Manual Switch Controls


Someone asked me some time ago, “What kind of turnout controls are you using?” I’m using Tortise machines on all the mainline turnouts, but turnouts operated in industries and businesses off the mainline are controlled with homemade “Push-Pull” controls installed in the fascia. This allows the train operator to control turnouts in front of himself and to do so without reaching into the layout. The materials used are some scrap pieces of pine wood left over from bench construction, some 1/4” luan plywood left over from other construction work, a medium sized Radio Shack single throw, double pole slide switch, .032 and .062 Music wire from K&S Engineering, and some assorted screws.

 

I used a 1 1/2” hole saw to cut into the masonite fascia and 3/4” benchwork where the control was to be installed. The resulting 7/8” inset is a nice recess from the fascia that allows for a comfortable manipulation of the control wire. The switch control is shown below.

 

 

It is made from the 1/4” luan plywood. It is about 2 1/2” by 3 1/2”. The slide switch provides for a positive “feel” when you move the switch and helps to hold the switch in the position that you have thrown the control. The vertical wire is .032 music wire, and it operates the turnout in the same manner as a Tortise machine does. Two holes are drilled into the black plastic “button” of the radio shack switch. Both holes are .062 in size. That allows a little flexibility for the .032 vertical wire and a tight fit for the horizontal .062 actuating wire. We really don’t want that wire to ever slip out of the switch button. The horizontal .062 music wire is given a tight 90 degree bend to fit into the switch button and then the rest of the wire is left to project through the hole that was cut into the fascia and benchwork. I measured where the wire would be in the thrown position that is closest to the fascia and marked that just inside the edge of the fascia so that I could bend the wire again to be able to hold onto the wire when actuating the switch. I did not want the wire to extend past the fascia, as I did not want to provide any opportunity for anything to catch on the control wire. The wire is bent again at another 90 degree angle and cut so that It would be small enough to stay in the hole but be large enough to grab onto. I filed the ends to remove any sharp burrs. I had a small piece of electrical insulation left over from some work and it fits right on the wire to provide a nice visual contrast to the fascia. When you bend this wire, make sure you have your bends planned. There is no “redoing” on this wire. On the other hand, it is very sturdy and should never break or fail. I finally selected another piece of the fascia masonite and drilled a small hole for the .062 wire and glued it to the back of the benchwork where the 1 1/4” hole had been drilled for the control. The hole for the wire is located near, but not at the bottom of the 1 1/4” hole to keep the “handle” of the control wire in the center of the hole. This makes for a nice professional look to the switch control. I found that in some situations when I glued the back piece of masonite to the benchwork that I had to have the actuating wire already installed in the switch and fascia and sometimes I was able to glue the back to the benchwork and then put the wire in place. Think ahead and plan for the next step. You can see the small masonite piece in this photo. Everything had to be in place on this one as there was no flexibility to manipulate or move the actuating wire afterwords as the control was so close to the front of the benchwork.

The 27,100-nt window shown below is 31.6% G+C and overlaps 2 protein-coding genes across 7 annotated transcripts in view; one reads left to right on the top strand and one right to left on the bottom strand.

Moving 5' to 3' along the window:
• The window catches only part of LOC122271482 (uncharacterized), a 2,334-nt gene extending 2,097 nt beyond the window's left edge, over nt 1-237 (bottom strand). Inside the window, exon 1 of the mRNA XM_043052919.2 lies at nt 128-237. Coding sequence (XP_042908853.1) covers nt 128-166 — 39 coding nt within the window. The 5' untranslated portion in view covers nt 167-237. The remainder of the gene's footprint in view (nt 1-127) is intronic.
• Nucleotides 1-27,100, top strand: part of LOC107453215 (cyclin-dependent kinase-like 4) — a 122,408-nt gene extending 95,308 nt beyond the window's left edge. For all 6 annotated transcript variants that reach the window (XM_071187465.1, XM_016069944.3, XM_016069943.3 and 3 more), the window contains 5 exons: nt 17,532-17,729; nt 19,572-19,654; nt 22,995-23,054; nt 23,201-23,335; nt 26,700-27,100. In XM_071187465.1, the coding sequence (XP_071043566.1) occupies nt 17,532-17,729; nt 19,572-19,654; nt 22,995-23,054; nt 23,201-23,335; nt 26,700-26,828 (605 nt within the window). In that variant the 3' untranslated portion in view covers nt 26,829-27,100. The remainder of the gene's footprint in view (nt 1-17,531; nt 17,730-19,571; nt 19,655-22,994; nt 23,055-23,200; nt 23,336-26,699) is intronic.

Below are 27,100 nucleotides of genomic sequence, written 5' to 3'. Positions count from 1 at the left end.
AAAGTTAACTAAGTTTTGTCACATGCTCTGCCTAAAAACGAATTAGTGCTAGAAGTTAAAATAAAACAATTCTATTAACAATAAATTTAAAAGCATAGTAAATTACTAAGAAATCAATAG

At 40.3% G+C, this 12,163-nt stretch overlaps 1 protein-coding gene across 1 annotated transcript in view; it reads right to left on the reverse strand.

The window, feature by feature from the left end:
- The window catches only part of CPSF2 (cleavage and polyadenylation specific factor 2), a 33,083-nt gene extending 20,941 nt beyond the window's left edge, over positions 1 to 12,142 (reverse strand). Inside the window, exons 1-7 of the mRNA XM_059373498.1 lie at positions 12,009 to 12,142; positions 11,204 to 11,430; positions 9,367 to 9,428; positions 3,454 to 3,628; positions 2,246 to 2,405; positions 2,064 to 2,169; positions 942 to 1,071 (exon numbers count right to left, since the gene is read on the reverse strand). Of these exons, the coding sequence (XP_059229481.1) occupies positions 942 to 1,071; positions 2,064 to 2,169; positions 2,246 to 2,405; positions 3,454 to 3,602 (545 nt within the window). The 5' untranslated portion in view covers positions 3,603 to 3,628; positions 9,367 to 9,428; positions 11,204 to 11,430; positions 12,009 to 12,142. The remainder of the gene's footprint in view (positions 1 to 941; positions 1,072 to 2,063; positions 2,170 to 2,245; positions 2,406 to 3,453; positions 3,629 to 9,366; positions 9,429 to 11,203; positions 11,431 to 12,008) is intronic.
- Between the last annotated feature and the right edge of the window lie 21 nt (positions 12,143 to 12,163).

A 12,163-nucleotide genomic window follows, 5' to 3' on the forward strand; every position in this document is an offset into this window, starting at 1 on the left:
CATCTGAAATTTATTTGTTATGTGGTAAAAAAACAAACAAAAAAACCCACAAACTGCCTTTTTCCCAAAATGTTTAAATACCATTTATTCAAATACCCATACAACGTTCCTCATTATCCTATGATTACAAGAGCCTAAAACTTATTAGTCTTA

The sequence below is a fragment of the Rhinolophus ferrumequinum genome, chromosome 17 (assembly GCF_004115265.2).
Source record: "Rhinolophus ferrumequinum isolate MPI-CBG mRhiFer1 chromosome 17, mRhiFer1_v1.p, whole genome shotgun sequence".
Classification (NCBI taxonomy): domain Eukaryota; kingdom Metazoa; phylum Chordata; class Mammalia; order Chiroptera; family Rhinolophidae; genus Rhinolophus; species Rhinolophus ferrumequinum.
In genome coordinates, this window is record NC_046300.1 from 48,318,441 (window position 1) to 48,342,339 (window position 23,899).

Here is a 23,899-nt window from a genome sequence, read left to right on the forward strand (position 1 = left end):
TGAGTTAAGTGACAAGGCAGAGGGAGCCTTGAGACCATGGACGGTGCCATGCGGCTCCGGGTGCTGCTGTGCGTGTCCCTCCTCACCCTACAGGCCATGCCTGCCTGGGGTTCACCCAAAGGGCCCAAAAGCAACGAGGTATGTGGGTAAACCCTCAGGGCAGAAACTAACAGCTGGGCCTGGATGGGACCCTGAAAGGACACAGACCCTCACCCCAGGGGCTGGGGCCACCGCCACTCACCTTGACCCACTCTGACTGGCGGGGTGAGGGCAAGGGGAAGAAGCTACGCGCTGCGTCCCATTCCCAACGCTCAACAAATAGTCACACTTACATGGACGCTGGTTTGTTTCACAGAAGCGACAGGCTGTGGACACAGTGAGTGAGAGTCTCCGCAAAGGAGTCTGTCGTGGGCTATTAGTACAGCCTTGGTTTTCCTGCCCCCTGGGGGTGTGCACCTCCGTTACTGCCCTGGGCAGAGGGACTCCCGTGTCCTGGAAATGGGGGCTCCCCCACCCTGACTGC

You may want to experiment on how high or low you want to place the radio shack switch in the control mechanism depending on the turnouts that you use. I like this control design because the direction of the control is the same as the “throw” direction of the turnout on the layout. I also like the control as it probably costs about a dollar a piece to make! I hope this project has interest to you and that it provides you with an idea on how to control turnouts on your layout. I will say that this is not a new design nor is it solely my idea as I got inspiration for this design from seeing similar controls on layouts that I have visited. Let me know if you try this set up.

 

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